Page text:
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Provider Resources for Helping Returning Military Members

Over the coming months (and probably years) we can expect many active duty military personnel, as well as Guard and Reserve members, to return from war zones to civilian life. Our nation spends large amounts of time and money preparing these individuals to go to war, but very little, by comparison, on preparing them to return to civilian life. Yet for many, the latter transition is the more difficult.

As a Cigna Behavioral Health contracted provider, you may be called upon to help some of these individuals in their transition back to civilian life, either directly or indirectly. We want to do our part by providing you with the best information and resources that we can. Following is, first, a high level overview of the dynamics involved in this transition, and the psychosocial tasks of reintegration. Second, we provide some links where you can find additional information.


The road to war includes making an adjustment from:

  • Citizen to soldier (includes sailor, airman, marine)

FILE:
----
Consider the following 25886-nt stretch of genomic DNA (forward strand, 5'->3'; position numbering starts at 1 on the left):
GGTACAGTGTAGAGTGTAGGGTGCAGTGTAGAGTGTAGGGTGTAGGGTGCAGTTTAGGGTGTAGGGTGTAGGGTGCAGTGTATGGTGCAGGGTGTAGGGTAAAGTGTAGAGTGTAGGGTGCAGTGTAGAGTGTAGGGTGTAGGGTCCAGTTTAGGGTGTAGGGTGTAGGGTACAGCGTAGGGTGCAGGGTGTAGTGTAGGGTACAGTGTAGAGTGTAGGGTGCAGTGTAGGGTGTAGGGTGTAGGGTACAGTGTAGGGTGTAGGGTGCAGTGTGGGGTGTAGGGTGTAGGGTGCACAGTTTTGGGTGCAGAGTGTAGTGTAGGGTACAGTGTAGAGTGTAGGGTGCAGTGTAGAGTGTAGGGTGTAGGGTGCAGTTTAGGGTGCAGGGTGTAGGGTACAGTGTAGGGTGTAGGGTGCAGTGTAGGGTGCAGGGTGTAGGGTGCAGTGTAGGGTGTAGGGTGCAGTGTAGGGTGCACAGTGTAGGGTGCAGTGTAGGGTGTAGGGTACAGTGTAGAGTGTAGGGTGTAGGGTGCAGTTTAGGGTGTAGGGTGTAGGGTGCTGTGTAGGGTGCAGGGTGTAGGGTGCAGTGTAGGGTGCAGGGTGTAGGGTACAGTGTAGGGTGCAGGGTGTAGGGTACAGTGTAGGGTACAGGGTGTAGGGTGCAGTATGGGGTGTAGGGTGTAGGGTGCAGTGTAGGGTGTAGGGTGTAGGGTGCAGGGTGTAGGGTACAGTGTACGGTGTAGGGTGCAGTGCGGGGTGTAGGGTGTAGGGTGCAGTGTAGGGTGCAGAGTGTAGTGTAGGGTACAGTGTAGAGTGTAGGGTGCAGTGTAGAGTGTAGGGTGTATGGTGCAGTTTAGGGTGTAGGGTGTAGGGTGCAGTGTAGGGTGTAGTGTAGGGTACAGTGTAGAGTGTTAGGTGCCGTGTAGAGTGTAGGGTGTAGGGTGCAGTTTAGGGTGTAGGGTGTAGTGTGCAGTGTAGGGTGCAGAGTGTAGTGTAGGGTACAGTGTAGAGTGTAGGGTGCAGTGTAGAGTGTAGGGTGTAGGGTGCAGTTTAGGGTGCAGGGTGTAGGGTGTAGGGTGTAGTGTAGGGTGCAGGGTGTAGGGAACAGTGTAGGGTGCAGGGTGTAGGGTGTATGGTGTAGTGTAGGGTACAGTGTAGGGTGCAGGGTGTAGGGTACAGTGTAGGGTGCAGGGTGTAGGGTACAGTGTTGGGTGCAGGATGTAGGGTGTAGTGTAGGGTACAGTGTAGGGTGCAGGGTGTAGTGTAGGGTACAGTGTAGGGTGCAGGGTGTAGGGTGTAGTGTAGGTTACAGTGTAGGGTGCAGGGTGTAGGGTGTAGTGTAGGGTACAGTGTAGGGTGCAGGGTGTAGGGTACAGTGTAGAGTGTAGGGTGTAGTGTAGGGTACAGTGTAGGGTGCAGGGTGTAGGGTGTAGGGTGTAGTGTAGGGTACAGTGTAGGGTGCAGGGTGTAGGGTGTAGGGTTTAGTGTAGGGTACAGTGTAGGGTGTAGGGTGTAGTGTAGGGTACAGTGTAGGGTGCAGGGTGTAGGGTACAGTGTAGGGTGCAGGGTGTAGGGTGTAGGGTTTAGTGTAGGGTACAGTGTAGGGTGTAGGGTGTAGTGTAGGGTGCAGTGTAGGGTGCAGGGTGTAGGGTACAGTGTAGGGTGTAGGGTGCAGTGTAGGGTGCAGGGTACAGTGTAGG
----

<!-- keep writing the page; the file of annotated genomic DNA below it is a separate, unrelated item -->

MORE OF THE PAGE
• Safety to danger
  • Comfort to discomfort
  • Order to chaos
  • Law to lawlessness
  • Trust to mistrust
When military members finish their tour of duty and return home they must reverse this process and make the adjustment from:
  • Soldier to citizen
  • Danger to safety
  • Discomfort to comfort
  • Chaos to order
  • Lawlessness to law
  • Mistrust to trust
As much as they look forward to the latter changes, those changes are not always easy, and many need help in the process.

Why should it be hard coming home?

Coming home means coming back to good things. Life is safer, easier, and more pleasant. Why, then, isn't it easy? The answer has three parts:

  1. Recovery from intense events: Many have experienced the horrors of war: seeing people killed, handling body parts, having to kill. They may have had friends killed, for whom they have not been able to adequately grieve - there is little time for that in a war zone. Even those who weren't exposed to traumatic experiences have lived with major ongoing stressors, such as cramped living quarters, no privacy, undesirable food, a harsh climate, and a foreign culture. Long-term exposure to intense, stressful events can lead to social withdrawal, numbing of emotions, hyperarousal, fear, anger, irritability, and re-experiencing of the upsetting events through nightmares and flashbacks. These things don't suddenly stop when the person returns to civilian life.

  2. Continued use of "battlefield skills". In a war zone, people learn a new set of skills that they need to survive. These skills are not helpful in civilian life, and are often self-defeating, but they are hard to let go of because they have become habits. Battlefield skills include: